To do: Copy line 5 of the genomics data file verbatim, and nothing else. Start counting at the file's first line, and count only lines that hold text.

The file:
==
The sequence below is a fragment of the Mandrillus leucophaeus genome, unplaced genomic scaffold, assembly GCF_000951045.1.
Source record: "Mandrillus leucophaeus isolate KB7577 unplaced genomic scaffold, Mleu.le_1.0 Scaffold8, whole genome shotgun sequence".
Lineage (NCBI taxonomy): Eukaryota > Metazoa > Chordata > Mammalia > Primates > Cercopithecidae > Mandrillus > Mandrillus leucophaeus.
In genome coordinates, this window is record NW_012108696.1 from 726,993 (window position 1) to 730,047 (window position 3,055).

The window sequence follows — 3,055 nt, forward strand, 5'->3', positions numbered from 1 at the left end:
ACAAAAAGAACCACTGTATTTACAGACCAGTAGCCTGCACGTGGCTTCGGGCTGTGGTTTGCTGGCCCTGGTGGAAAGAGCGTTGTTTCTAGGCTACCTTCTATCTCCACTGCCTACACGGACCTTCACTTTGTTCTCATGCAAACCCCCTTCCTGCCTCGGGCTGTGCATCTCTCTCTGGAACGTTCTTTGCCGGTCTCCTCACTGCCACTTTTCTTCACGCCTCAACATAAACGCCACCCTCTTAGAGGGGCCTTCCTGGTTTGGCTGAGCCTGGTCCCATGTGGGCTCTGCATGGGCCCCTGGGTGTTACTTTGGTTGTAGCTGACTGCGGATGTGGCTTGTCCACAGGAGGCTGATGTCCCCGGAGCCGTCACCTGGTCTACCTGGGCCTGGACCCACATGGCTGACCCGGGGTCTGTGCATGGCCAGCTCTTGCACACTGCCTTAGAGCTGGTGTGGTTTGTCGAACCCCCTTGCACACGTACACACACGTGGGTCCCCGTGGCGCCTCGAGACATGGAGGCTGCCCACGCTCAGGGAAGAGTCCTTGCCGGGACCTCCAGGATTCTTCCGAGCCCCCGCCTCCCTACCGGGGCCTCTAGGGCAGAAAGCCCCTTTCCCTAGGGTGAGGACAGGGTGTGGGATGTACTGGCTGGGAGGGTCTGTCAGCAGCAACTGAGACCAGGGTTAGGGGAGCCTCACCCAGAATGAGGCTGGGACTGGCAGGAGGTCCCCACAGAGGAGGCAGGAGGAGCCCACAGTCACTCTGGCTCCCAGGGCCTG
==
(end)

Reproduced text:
The window sequence follows — 3,055 nt, forward strand, 5'->3', positions numbered from 1 at the left end: